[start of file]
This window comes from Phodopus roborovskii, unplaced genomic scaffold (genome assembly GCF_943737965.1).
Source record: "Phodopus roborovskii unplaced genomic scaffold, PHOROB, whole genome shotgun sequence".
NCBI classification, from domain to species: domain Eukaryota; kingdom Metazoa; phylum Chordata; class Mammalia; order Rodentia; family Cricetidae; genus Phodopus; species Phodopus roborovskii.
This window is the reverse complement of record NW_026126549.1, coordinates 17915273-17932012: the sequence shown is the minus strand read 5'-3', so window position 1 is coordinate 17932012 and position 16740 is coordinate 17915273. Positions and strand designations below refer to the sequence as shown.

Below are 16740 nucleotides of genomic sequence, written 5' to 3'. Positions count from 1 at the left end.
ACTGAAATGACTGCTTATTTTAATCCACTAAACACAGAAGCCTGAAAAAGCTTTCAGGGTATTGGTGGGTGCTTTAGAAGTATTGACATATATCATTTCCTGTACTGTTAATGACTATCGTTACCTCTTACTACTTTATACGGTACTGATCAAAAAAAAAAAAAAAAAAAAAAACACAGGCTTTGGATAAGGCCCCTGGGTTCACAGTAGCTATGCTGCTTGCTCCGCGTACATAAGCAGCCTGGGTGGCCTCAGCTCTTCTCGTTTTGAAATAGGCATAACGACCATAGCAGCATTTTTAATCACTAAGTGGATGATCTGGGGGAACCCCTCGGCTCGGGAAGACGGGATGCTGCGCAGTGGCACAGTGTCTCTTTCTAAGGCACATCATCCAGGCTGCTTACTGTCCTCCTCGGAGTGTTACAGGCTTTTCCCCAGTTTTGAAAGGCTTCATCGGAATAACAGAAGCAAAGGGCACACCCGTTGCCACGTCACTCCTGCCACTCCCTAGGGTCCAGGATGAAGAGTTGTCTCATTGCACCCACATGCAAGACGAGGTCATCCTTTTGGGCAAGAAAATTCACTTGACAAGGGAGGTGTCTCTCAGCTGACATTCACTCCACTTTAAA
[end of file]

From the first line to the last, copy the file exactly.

This window comes from Phodopus roborovskii, unplaced genomic scaffold (genome assembly GCF_943737965.1).
Source record: "Phodopus roborovskii unplaced genomic scaffold, PHOROB, whole genome shotgun sequence".
NCBI classification, from domain to species: domain Eukaryota; kingdom Metazoa; phylum Chordata; class Mammalia; order Rodentia; family Cricetidae; genus Phodopus; species Phodopus roborovskii.
This window is the reverse complement of record NW_026126549.1, coordinates 17915273-17932012: the sequence shown is the minus strand read 5'-3', so window position 1 is coordinate 17932012 and position 16740 is coordinate 17915273. Positions and strand designations below refer to the sequence as shown.

Below are 16740 nucleotides of genomic sequence, written 5' to 3'. Positions count from 1 at the left end.
ACTGAAATGACTGCTTATTTTAATCCACTAAACACAGAAGCCTGAAAAAGCTTTCAGGGTATTGGTGGGTGCTTTAGAAGTATTGACATATATCATTTCCTGTACTGTTAATGACTATCGTTACCTCTTACTACTTTATACGGTACTGATCAAAAAAAAAAAAAAAAAAAAAAACACAGGCTTTGGATAAGGCCCCTGGGTTCACAGTAGCTATGCTGCTTGCTCCGCGTACATAAGCAGCCTGGGTGGCCTCAGCTCTTCTCGTTTTGAAATAGGCATAACGACCATAGCAGCATTTTTAATCACTAAGTGGATGATCTGGGGGAACCCCTCGGCTCGGGAAGACGGGATGCTGCGCAGTGGCACAGTGTCTCTTTCTAAGGCACATCATCCAGGCTGCTTACTGTCCTCCTCGGAGTGTTACAGGCTTTTCCCCAGTTTTGAAAGGCTTCATCGGAATAACAGAAGCAAAGGGCACACCCGTTGCCACGTCACTCCTGCCACTCCCTAGGGTCCAGGATGAAGAGTTGTCTCATTGCACCCACATGCAAGACGAGGTCATCCTTTTGGGCAAGAAAATTCACTTGACAAGGGAGGTGTCTCTCAGCTGACATTCACTCCACTTTAAA